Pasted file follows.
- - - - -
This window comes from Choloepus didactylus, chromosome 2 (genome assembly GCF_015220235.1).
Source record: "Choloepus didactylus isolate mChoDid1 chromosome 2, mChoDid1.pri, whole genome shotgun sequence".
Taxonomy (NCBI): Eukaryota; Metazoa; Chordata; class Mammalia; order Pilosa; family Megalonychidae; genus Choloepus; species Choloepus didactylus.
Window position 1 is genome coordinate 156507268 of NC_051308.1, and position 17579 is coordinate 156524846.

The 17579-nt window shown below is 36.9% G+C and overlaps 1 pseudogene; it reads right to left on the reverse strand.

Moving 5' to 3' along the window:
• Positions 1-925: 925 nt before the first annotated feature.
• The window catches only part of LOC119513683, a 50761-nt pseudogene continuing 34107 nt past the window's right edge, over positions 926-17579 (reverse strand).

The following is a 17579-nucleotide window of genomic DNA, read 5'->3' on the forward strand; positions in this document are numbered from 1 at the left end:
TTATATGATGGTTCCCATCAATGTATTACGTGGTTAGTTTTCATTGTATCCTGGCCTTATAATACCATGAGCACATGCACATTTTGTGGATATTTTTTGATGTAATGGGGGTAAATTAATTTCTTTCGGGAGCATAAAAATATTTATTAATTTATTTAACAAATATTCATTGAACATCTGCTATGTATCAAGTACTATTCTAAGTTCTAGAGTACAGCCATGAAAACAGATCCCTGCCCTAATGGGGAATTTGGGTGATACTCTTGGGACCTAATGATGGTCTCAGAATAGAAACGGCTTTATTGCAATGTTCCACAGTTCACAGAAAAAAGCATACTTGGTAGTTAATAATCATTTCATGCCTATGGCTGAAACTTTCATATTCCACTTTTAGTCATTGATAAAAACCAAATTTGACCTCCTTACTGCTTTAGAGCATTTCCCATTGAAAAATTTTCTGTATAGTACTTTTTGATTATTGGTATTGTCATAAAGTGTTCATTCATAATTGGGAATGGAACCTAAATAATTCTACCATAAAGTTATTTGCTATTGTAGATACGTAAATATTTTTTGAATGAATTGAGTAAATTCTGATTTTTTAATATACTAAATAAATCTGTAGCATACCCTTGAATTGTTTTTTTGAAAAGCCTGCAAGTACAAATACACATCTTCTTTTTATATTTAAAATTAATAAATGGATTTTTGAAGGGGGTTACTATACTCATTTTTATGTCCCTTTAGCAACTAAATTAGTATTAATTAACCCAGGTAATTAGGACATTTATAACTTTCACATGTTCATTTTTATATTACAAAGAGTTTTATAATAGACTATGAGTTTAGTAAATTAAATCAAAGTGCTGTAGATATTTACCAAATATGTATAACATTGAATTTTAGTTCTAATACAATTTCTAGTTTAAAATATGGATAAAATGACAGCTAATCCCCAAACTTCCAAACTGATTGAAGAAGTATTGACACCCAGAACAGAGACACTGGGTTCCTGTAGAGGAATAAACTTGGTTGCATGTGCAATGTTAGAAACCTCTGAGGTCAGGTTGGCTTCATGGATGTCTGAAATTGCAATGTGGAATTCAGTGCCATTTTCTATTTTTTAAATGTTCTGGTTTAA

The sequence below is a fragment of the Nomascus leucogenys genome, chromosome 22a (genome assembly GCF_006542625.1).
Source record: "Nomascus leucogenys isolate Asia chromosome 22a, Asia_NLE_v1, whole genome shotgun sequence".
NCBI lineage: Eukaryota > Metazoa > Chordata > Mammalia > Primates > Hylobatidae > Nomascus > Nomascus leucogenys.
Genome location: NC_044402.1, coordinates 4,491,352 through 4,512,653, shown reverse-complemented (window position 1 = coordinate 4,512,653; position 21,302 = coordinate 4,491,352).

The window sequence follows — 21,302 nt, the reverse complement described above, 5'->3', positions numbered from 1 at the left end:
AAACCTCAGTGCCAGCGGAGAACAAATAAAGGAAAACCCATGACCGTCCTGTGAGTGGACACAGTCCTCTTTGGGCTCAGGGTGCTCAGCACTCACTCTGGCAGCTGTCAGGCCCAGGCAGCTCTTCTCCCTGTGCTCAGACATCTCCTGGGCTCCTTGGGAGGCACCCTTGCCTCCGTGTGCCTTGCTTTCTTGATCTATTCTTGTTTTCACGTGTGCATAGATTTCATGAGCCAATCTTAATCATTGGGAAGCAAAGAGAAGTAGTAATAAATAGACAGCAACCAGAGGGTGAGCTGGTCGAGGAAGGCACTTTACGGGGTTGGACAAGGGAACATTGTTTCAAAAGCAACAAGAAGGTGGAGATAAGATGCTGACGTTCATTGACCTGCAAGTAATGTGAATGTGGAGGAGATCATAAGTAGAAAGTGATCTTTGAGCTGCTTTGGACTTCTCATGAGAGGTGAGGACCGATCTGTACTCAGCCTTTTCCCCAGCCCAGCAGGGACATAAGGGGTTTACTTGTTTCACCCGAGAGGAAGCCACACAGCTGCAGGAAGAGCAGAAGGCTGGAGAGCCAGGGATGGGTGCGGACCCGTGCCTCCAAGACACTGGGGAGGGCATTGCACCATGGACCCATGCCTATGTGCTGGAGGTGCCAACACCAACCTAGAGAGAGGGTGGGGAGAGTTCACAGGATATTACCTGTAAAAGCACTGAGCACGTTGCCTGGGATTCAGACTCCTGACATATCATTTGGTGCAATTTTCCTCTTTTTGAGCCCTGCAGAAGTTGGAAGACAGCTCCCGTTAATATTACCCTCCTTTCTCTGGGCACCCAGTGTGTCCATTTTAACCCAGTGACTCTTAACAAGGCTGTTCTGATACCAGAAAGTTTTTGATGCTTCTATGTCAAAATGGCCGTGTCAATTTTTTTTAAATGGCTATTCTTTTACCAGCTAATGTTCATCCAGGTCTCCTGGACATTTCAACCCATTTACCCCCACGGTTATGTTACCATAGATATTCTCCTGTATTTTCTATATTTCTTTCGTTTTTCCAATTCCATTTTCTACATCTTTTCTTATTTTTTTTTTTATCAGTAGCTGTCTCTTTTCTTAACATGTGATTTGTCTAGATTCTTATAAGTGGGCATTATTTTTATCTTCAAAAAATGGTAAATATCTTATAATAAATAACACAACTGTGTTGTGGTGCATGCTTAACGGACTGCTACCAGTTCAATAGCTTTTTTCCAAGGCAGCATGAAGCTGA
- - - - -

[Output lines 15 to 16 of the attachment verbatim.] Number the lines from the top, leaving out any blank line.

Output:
The window sequence follows — 21,302 nt, the reverse complement described above, 5'->3', positions numbered from 1 at the left end:
AAACCTCAGTGCCAGCGGAGAACAAATAAAGGAAAACCCATGACCGTCCTGTGAGTGGACACAGTCCTCTTTGGGCTCAGGGTGCTCAGCACTCACTCTGGCAGCTGTCAGGCCCAGGCAGCTCTTCTCCCTGTGCTCAGACATCTCCTGGGCTCCTTGGGAGGCACCCTTGCCTCCGTGTGCCTTGCTTTCTTGATCTATTCTTGTTTTCACGTGTGCATAGATTTCATGAGCCAATCTTAATCATTGGGAAGCAAAGAGAAGTAGTAATAAATAGACAGCAACCAGAGGGTGAGCTGGTCGAGGAAGGCACTTTACGGGGTTGGACAAGGGAACATTGTTTCAAAAGCAACAAGAAGGTGGAGATAAGATGCTGACGTTCATTGACCTGCAAGTAATGTGAATGTGGAGGAGATCATAAGTAGAAAGTGATCTTTGAGCTGCTTTGGACTTCTCATGAGAGGTGAGGACCGATCTGTACTCAGCCTTTTCCCCAGCCCAGCAGGGACATAAGGGGTTTACTTGTTTCACCCGAGAGGAAGCCACACAGCTGCAGGAAGAGCAGAAGGCTGGAGAGCCAGGGATGGGTGCGGACCCGTGCCTCCAAGACACTGGGGAGGGCATTGCACCATGGACCCATGCCTATGTGCTGGAGGTGCCAACACCAACCTAGAGAGAGGGTGGGGAGAGTTCACAGGATATTACCTGTAAAAGCACTGAGCACGTTGCCTGGGATTCAGACTCCTGACATATCATTTGGTGCAATTTTCCTCTTTTTGAGCCCTGCAGAAGTTGGAAGACAGCTCCCGTTAATATTACCCTCCTTTCTCTGGGCACCCAGTGTGTCCATTTTAACCCAGTGACTCTTAACAAGGCTGTTCTGATACCAGAAAGTTTTTGATGCTTCTATGTCAAAATGGCCGTGTCAATTTTTTTTAAATGGCTATTCTTTTACCAGCTAATGTTCATCCAGGTCTCCTGGACATTTCAACCCATTTACCCCCACGGTTATGTTACCATAGATATTCTCCTGTATTTTCTATATTTCTTTCGTTTTTCCAATTCCATTTTCTACATCTTTTCTTATTTTTTTTTTTATCAGTAGCTGTCTCTTTTCTTAACATGTGATTTGTCTAGATTCTTATAAGTGGGCATTATTTTTATCTTCAAAAAATGGTAAATATCTTATAATAAATAACACAACTGTGTTGTGGTGCATGCTTAACGGACTGCTACCAGTTCAATAGCTTTTTTCCAAGGCAGCATGAAGCTGA